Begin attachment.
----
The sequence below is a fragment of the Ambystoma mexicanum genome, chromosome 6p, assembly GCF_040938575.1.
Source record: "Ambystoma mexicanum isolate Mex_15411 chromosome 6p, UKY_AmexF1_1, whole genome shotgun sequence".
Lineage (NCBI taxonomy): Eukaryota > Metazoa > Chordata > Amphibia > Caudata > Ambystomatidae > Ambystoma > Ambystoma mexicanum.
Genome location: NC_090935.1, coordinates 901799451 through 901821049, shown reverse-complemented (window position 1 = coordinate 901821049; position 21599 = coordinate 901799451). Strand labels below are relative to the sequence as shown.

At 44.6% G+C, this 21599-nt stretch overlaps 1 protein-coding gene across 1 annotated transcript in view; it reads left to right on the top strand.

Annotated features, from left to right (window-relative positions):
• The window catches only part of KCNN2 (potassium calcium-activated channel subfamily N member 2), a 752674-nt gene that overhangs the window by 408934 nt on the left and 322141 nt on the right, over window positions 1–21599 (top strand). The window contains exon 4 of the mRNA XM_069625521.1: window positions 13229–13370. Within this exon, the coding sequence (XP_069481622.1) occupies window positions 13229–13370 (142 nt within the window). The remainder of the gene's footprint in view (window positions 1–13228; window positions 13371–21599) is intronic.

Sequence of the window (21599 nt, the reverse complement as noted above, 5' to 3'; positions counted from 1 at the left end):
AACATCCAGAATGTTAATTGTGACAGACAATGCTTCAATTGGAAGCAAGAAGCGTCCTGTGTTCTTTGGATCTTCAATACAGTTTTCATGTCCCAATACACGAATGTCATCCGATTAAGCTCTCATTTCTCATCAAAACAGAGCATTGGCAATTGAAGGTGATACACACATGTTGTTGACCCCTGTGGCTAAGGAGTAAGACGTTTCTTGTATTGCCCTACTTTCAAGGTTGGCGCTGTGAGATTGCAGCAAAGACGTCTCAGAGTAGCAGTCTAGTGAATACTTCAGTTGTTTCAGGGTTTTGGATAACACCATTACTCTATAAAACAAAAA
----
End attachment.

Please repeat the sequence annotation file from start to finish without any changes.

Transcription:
The sequence below is a fragment of the Ambystoma mexicanum genome, chromosome 6p, assembly GCF_040938575.1.
Source record: "Ambystoma mexicanum isolate Mex_15411 chromosome 6p, UKY_AmexF1_1, whole genome shotgun sequence".
Lineage (NCBI taxonomy): Eukaryota > Metazoa > Chordata > Amphibia > Caudata > Ambystomatidae > Ambystoma > Ambystoma mexicanum.
Genome location: NC_090935.1, coordinates 901799451 through 901821049, shown reverse-complemented (window position 1 = coordinate 901821049; position 21599 = coordinate 901799451). Strand labels below are relative to the sequence as shown.

At 44.6% G+C, this 21599-nt stretch overlaps 1 protein-coding gene across 1 annotated transcript in view; it reads left to right on the top strand.

Annotated features, from left to right (window-relative positions):
• The window catches only part of KCNN2 (potassium calcium-activated channel subfamily N member 2), a 752674-nt gene that overhangs the window by 408934 nt on the left and 322141 nt on the right, over window positions 1–21599 (top strand). The window contains exon 4 of the mRNA XM_069625521.1: window positions 13229–13370. Within this exon, the coding sequence (XP_069481622.1) occupies window positions 13229–13370 (142 nt within the window). The remainder of the gene's footprint in view (window positions 1–13228; window positions 13371–21599) is intronic.

Sequence of the window (21599 nt, the reverse complement as noted above, 5' to 3'; positions counted from 1 at the left end):
AACATCCAGAATGTTAATTGTGACAGACAATGCTTCAATTGGAAGCAAGAAGCGTCCTGTGTTCTTTGGATCTTCAATACAGTTTTCATGTCCCAATACACGAATGTCATCCGATTAAGCTCTCATTTCTCATCAAAACAGAGCATTGGCAATTGAAGGTGATACACACATGTTGTTGACCCCTGTGGCTAAGGAGTAAGACGTTTCTTGTATTGCCCTACTTTCAAGGTTGGCGCTGTGAGATTGCAGCAAAGACGTCTCAGAGTAGCAGTCTAGTGAATACTTCAGTTGTTTCAGGGTTTTGGATAACACCATTACTCTATAAAACAAAAA